By on August 25, 2009

Despite indications that Chrysler was moving towards a contract manufacturing business model, Automotive News [sub] reports that ChryCo’s Italian masters are considering not building Nissan’s next-generation Titan pickup on the Dodge Ram platform. And this surprising news has Nissan scrambling to look for other options. “My team is spending a lot of time looking at different scenarios of what we can do,” says the father of the Titan, Nissan VP for Product Planning Larry Dominique. One of the options is a mild in-house refresh and continued production. Another is approaching other automakers for a quick fix. Analysts tell AN that Ford, GM and Toyota are unlikely to help out, although Toyota’s excess Tundra capacity indicates that it might be a leading candidate for a Nissan rebadge. The only problem? “I doubt sharing a full-sized pickup with Nissan is in their corporate DNA,” says Michael Robinet of CSM Worldwide. “Nissan is in a precarious position, as their options are few.” Should Nissan abandon full-size pickups, or is there an option that actually makes sense?

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27 Comments on “Clash of the Titan...”

  • avatar

    How bad is the Titan platform?

  • avatar
    Paul Niedermeyer

    What we need is a federalized version of this:

    Too many oversized trucks already.

  • avatar

    Nissan needs to just make the Frontier a full 8/8ths (as opposed to its current 7/8ths) scale pickup truck and bring back the Hardbody name for a true compact pickup. The Frontier has ballooned into a behemoth unfit of even the “midsize” label.

    There, problem solved. And giving my Ford Ranger some competition again would be interesting, as well, for those of us in the small pickup market (including all the parts stores, courier services, and newspaper delivery boys of the world).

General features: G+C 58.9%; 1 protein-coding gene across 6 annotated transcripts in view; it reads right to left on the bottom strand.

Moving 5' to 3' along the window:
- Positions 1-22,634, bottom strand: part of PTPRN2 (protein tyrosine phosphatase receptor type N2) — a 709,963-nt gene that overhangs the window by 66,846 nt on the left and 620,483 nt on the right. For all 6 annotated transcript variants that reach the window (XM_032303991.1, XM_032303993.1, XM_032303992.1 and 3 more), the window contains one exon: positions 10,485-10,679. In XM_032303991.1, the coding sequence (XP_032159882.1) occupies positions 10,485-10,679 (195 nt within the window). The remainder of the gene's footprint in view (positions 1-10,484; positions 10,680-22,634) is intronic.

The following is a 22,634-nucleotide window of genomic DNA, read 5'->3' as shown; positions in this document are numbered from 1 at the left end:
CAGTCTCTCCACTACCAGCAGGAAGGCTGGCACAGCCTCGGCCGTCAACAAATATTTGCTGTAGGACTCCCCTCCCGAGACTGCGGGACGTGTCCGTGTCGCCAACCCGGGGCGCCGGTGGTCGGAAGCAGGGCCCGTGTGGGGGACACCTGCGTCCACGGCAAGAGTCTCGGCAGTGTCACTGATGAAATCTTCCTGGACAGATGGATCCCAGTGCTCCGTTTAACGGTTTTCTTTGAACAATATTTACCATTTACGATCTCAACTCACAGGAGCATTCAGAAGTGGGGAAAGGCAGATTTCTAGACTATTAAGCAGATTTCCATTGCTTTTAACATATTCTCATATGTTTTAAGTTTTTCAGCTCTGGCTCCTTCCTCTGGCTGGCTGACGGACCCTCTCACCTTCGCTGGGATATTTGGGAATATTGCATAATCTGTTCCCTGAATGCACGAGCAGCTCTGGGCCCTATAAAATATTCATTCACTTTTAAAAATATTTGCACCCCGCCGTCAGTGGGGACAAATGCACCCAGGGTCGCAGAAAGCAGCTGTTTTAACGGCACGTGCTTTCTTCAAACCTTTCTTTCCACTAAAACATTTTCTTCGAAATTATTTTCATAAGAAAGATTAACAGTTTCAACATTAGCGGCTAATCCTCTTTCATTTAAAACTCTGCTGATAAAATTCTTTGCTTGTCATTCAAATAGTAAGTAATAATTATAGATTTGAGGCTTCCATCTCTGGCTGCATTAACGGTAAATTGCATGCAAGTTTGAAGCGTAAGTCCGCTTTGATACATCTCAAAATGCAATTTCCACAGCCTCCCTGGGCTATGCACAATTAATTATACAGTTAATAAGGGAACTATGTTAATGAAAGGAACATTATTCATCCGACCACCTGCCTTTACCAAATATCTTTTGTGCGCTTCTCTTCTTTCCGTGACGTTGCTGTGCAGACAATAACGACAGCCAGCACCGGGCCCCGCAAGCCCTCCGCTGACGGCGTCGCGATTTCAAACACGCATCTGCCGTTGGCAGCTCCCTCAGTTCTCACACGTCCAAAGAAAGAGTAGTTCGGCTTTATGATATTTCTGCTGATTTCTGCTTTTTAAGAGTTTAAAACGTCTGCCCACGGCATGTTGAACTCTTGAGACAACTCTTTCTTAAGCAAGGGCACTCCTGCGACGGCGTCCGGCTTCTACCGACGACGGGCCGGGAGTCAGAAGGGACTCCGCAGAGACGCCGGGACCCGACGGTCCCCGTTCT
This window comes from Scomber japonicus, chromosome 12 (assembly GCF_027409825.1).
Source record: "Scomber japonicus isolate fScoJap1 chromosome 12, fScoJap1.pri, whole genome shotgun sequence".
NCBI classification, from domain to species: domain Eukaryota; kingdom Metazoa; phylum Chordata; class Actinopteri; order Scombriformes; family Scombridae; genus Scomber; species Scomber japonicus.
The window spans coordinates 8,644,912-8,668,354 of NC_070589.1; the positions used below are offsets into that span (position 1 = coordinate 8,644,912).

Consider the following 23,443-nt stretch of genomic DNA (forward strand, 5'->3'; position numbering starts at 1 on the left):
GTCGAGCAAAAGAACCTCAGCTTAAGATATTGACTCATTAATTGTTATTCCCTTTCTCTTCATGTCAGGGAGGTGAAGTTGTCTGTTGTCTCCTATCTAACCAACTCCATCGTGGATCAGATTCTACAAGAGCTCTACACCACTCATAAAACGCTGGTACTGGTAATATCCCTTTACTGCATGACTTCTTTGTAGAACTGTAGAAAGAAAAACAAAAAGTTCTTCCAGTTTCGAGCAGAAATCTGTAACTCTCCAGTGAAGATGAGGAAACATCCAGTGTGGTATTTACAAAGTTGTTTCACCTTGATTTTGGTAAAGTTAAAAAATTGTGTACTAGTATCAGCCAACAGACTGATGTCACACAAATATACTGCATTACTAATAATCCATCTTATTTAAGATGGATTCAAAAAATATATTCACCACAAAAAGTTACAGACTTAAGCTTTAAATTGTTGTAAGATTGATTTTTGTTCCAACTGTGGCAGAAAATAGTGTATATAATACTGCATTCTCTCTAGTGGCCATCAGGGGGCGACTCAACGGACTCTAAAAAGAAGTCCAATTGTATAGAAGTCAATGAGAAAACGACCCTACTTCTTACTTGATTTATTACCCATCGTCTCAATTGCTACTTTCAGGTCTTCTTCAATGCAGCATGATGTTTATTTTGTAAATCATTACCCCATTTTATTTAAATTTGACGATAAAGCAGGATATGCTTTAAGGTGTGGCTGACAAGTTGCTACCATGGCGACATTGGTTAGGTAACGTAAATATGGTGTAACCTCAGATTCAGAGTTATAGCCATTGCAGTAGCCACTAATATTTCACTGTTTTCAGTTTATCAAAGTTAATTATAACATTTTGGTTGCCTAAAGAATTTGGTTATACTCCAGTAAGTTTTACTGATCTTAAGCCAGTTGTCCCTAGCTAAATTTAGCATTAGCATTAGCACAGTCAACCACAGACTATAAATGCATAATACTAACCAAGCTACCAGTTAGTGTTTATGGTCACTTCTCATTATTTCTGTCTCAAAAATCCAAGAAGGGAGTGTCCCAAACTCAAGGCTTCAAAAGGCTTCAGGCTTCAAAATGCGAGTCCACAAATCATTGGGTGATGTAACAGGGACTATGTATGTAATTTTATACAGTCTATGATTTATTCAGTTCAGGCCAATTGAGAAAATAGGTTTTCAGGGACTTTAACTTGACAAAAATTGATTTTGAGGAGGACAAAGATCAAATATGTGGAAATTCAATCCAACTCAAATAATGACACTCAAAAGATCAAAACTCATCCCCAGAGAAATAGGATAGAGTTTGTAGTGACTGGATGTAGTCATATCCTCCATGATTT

• avatar

    I am a long time owner of a 2004 Titan and it is a fantastic truck. I could go on and on but that’s not my intent. The current market does not make a good case for a new Titan design so Nissan should either offer more options (the VQ40 V6, regular cab, manual tranny, etc) or *gasp* cease production. If only they had a wild card technology like a small diesel with high mpg that can match the big V8s tow capacity then that would make a good business case for a redesign.

  • avatar

    Just to make things more interesting, abandoning the Titan alone is impossible since it shares the platform with the Frontier. Well, strictly speaking it’s possible, but would make zero sense financially since the same production line would still run with the associated expenses, but the market were ceded.

    Since we’re on topic, the news of Nissan considering doing it alone (continuing doing so, actually) circulated on the eve of the Chrysler’s bankrupcy. There’s nothing new in this, except for Fiat now considering the same proposals from the other side instead of Cerberus.

  • avatar